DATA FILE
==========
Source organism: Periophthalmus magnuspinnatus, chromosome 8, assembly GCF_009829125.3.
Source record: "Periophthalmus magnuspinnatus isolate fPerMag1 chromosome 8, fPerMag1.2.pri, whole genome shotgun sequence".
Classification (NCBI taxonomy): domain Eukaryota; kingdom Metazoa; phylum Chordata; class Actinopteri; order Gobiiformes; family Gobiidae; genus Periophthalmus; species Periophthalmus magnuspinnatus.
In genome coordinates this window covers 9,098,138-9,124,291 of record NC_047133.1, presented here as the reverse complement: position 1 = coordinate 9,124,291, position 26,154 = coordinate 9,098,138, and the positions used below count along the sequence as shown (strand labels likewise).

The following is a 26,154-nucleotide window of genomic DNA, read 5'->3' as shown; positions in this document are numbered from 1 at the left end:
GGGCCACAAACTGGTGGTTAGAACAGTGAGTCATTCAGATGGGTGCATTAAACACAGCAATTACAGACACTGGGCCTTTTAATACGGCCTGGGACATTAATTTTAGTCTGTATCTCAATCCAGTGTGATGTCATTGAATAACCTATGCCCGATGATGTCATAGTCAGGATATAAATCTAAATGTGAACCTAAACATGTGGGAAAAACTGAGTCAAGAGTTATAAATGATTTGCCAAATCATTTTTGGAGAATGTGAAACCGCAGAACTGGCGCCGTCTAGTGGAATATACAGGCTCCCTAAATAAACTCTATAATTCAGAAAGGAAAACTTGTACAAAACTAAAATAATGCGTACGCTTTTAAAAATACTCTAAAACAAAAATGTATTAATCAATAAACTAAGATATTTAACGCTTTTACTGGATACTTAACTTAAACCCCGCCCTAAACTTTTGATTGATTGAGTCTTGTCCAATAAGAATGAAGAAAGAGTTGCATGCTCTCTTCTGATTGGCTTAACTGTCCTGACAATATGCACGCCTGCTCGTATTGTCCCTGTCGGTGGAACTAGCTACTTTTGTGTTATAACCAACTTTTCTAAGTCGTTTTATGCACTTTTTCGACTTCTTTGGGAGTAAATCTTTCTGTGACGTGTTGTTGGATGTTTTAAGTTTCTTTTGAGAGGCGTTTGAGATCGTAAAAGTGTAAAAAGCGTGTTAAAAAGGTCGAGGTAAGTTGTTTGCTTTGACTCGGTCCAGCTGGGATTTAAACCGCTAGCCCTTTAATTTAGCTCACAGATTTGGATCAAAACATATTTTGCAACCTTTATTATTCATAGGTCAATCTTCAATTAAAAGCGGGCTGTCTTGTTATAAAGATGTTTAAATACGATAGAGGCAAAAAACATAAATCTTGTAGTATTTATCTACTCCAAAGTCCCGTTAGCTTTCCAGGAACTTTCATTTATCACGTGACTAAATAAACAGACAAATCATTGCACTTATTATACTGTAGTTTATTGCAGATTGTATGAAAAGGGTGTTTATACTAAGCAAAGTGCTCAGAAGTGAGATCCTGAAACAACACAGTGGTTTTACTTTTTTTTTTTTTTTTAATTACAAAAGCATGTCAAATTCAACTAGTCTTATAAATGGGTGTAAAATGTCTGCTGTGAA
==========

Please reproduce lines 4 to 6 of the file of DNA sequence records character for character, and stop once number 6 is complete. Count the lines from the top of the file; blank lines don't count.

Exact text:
In genome coordinates this window covers 9,098,138-9,124,291 of record NC_047133.1, presented here as the reverse complement: position 1 = coordinate 9,124,291, position 26,154 = coordinate 9,098,138, and the positions used below count along the sequence as shown (strand labels likewise).

The following is a 26,154-nucleotide window of genomic DNA, read 5'->3' as shown; positions in this document are numbered from 1 at the left end:
GGGCCACAAACTGGTGGTTAGAACAGTGAGTCATTCAGATGGGTGCATTAAACACAGCAATTACAGACACTGGGCCTTTTAATACGGCCTGGGACATTAATTTTAGTCTGTATCTCAATCCAGTGTGATGTCATTGAATAACCTATGCCCGATGATGTCATAGTCAGGATATAAATCTAAATGTGAACCTAAACATGTGGGAAAAACTGAGTCAAGAGTTATAAATGATTTGCCAAATCATTTTTGGAGAATGTGAAACCGCAGAACTGGCGCCGTCTAGTGGAATATACAGGCTCCCTAAATAAACTCTATAATTCAGAAAGGAAAACTTGTACAAAACTAAAATAATGCGTACGCTTTTAAAAATACTCTAAAACAAAAATGTATTAATCAATAAACTAAGATATTTAACGCTTTTACTGGATACTTAACTTAAACCCCGCCCTAAACTTTTGATTGATTGAGTCTTGTCCAATAAGAATGAAGAAAGAGTTGCATGCTCTCTTCTGATTGGCTTAACTGTCCTGACAATATGCACGCCTGCTCGTATTGTCCCTGTCGGTGGAACTAGCTACTTTTGTGTTATAACCAACTTTTCTAAGTCGTTTTATGCACTTTTTCGACTTCTTTGGGAGTAAATCTTTCTGTGACGTGTTGTTGGATGTTTTAAGTTTCTTTTGAGAGGCGTTTGAGATCGTAAAAGTGTAAAAAGCGTGTTAAAAAGGTCGAGGTAAGTTGTTTGCTTTGACTCGGTCCAGCTGGGATTTAAACCGCTAGCCCTTTAATTTAGCTCACAGATTTGGATCAAAACATATTTTGCAACCTTTATTATTCATAGGTCAATCTTCAATTAAAAGCGGGCTGTCTTGTTATAAAGATGTTTAAATACGATAGAGGCAAAAAACATAAATCTTGTAGTATTTATCTACTCCAAAGTCCCGTTAGCTTTCCAGGAACTTTCATTTATCACGTGACTAAATAAACAGACAAATCATTGCACTTATTATACTGTAGTTTATTGCAGATTGTATGAAAAGGGTGTTTATACTAAGCAAAGTGCTCAGAAGTGAGATCCTGAAACAACACAGTGGTTTTACTTTTTTTTTTTTTTTTAATTACAAAAGCATGTCAAATTCAACTAGTCTTATAAATGGGTGTAAAATGTCTGCTGTGAA